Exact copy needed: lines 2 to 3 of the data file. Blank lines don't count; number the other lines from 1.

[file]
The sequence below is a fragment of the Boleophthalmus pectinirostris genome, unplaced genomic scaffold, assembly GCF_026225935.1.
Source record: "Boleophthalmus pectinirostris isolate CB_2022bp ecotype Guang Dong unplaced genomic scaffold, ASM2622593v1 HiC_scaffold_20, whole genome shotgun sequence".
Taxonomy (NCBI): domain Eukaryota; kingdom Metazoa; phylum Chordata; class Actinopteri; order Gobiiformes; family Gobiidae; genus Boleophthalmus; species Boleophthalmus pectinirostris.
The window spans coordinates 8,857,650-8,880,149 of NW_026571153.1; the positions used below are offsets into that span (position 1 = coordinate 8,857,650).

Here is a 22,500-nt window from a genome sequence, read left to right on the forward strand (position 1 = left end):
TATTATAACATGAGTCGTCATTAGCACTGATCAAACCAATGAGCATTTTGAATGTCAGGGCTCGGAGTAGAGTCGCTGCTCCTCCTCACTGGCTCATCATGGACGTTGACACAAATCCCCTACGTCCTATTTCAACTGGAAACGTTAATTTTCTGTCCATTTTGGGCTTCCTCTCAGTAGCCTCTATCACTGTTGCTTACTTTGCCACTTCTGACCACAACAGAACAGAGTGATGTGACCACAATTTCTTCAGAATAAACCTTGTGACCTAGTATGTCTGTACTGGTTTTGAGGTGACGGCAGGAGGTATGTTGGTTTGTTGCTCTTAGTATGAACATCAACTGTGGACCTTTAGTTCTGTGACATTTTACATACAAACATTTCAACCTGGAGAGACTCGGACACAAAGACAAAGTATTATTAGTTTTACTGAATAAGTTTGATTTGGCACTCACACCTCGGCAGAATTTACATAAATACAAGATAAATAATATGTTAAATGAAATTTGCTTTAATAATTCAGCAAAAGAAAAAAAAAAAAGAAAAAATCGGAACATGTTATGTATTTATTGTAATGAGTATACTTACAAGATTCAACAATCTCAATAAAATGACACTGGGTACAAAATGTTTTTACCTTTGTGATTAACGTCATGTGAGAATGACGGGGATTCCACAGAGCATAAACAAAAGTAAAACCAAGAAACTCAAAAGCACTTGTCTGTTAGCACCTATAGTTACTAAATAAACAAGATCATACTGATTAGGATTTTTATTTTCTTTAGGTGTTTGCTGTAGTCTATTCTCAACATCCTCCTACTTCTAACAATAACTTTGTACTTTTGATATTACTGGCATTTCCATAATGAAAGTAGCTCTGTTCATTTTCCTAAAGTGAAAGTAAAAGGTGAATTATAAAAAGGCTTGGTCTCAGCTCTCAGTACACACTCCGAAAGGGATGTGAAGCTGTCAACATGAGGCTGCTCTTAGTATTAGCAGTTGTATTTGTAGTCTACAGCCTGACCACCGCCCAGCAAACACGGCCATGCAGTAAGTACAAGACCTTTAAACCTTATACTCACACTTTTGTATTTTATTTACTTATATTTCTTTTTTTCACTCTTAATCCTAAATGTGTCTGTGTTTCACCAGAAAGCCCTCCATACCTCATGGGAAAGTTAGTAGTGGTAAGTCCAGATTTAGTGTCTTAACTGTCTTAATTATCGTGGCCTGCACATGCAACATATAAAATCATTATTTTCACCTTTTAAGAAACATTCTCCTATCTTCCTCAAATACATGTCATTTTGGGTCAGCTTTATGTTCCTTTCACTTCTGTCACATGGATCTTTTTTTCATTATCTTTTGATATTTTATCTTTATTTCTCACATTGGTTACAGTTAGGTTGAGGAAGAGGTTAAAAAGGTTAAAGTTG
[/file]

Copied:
Source record: "Boleophthalmus pectinirostris isolate CB_2022bp ecotype Guang Dong unplaced genomic scaffold, ASM2622593v1 HiC_scaffold_20, whole genome shotgun sequence".
Taxonomy (NCBI): domain Eukaryota; kingdom Metazoa; phylum Chordata; class Actinopteri; order Gobiiformes; family Gobiidae; genus Boleophthalmus; species Boleophthalmus pectinirostris.